Jock: Well, my favourite thing in the world is fish, so my taste is particularly drawn to pictures of the fish we have in our lakes and ponds here at Chartwell. The Goldfish Pool at Chartwell was painted in 1935 during Sir Winston’s ‘political wilderness’ and before the Second World War. He really enjoyed sitting by the ponds and feeding his golden orfe. In later life, he would sit by the pond and tap his walking stick on the ground to summon the fish and inform them that it was feeding time. He truly loved all animals, but as these would be so delicious, I have to say this is one of my favourite paintings. It is however, unfinished, and hangs on the easel in the Studio, as if awaiting for Sir Winston to return with his brush and oil paints once again.
Art UK: So, Jock – what other creatures feature in the art collections at Chartwell?
Jock: One other animal that features quite prominently is horses. Sir Winston had been a cavalry officer when he was younger and played polo into his fifties, after which he went on to own a number of racehorses. His favourite was Colonist II who was his most successful racehorse.
A painting of Colonist II, by Raoul Millais (1901–1999) hangs above the fireplace in the Drawing Room here at Chartwell. It is very telling that he had such pride of place in the room that the family would go to spend time together after dinner. He looks like a very fast horse to me, though I like to think I could out-run him.
Art UK: What is your best advice in how a good gallery and museum should be run, especially by a Cat-in-Charge?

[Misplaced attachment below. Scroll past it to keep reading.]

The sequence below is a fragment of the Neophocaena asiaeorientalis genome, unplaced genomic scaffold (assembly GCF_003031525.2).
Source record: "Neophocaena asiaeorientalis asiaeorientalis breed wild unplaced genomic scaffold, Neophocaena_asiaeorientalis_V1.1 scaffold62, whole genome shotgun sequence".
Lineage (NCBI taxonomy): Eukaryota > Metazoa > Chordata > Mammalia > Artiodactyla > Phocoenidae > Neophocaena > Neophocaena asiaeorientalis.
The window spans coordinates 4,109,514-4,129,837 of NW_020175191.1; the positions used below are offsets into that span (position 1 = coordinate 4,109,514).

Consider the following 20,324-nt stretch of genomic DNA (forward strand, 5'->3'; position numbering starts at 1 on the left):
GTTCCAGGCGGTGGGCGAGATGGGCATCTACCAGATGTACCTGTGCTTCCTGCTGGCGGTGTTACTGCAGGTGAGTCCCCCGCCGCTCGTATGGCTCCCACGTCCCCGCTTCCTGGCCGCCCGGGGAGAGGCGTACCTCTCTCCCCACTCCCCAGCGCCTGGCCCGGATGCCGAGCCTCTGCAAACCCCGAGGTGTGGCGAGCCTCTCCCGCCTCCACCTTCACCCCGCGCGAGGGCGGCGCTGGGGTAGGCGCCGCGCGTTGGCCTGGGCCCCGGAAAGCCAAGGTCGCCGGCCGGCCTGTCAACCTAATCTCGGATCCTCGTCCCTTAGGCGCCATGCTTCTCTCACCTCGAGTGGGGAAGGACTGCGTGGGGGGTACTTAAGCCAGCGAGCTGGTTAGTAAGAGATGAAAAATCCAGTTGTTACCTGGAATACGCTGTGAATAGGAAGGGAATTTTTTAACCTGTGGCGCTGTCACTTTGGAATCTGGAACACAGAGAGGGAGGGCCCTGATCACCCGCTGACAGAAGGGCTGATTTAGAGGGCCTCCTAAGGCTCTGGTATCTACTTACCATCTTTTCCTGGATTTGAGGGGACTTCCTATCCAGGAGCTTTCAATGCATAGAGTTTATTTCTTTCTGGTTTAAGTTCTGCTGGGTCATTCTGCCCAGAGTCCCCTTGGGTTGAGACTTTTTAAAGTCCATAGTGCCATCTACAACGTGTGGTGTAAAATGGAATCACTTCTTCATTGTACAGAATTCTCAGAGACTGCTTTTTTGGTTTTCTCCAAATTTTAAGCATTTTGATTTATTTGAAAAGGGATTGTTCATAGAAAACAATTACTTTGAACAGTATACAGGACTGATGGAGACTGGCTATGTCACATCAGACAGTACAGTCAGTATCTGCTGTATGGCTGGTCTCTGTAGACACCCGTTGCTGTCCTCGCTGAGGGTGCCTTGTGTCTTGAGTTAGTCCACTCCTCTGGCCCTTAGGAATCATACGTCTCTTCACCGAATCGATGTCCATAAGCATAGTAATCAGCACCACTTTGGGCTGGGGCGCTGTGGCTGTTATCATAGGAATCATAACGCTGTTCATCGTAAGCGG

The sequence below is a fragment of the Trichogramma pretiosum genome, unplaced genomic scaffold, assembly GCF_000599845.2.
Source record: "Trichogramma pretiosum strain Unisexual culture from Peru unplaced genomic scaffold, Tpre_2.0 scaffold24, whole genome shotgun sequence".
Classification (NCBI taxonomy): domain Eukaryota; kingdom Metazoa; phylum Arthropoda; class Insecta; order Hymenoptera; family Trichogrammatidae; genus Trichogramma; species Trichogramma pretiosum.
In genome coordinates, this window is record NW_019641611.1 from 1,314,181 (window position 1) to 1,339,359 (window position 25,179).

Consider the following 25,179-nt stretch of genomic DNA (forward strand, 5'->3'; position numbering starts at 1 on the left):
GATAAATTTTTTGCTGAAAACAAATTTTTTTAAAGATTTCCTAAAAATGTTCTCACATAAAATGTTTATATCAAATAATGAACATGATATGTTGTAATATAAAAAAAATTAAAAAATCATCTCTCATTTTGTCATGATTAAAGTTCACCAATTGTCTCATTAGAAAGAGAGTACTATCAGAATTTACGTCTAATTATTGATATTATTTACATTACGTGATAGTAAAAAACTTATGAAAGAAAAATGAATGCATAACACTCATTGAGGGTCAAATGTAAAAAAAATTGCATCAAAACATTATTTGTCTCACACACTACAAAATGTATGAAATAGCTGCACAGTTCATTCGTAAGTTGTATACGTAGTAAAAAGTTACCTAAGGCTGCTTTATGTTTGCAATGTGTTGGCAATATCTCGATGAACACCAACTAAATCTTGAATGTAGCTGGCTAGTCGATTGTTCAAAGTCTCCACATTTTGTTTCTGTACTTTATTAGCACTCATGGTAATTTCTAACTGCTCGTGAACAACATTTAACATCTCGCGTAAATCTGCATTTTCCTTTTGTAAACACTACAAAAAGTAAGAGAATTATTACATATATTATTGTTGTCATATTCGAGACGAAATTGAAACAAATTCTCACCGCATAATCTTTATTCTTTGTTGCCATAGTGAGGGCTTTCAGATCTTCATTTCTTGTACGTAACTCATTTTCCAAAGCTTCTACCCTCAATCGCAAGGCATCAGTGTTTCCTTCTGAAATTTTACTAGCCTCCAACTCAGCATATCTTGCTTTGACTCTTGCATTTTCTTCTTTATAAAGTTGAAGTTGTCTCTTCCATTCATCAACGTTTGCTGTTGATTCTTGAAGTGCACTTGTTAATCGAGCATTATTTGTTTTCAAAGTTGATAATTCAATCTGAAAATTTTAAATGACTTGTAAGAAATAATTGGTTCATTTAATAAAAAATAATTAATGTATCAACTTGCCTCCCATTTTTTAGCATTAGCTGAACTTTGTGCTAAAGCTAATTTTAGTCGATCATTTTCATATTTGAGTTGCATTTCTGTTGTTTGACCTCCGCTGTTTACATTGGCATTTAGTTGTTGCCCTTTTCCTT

Jock: The trick is to make it look easy, but there’s a lot of hard work that goes into being a Jock-of-Chartwell. I’m very famous you see and we get visitors from all over the world wanting to meet me and have photos with me. In addition to this I have practical tasks to undertake, such as mousing and dusting under the bed in Lady Churchill’s bedroom (at least that’s what I tell them I’m doing when I sneak under there for a cat nap!). There’s also lots of media attention so I have to be on top form at all times. The best bits though are when the sun comes out. I love playing outside and enjoy nothing more than exploring around the orchard or helping the garden team in our Kitchen Garden, but even then I try to always be camera-ready!
Art UK: So, are you popular with visitors too?
Jock: Well, I like to think so. I do try to get out lots to see all our visitors, though with 80 acres to get around it can be tricky to see everyone. I do get lots of offers of cuddles and have even been known to receive fanmail, so I like to think that my efforts are appreciated.
Art UK: So, how do you keep in touch with your fans?
Jock: Lots of people come to see me, which is lovely, but if people are unable to make it to Chartwell they are more than welcome to like my page on Facebook ‘Jock of Chartwell’ or there’s my lovely colleagues’ Twitter account which is @ChartwellNT
Art UK would like to thank Katherine Barnett, House and Collections Manager at Chartwell, for arranging this interview.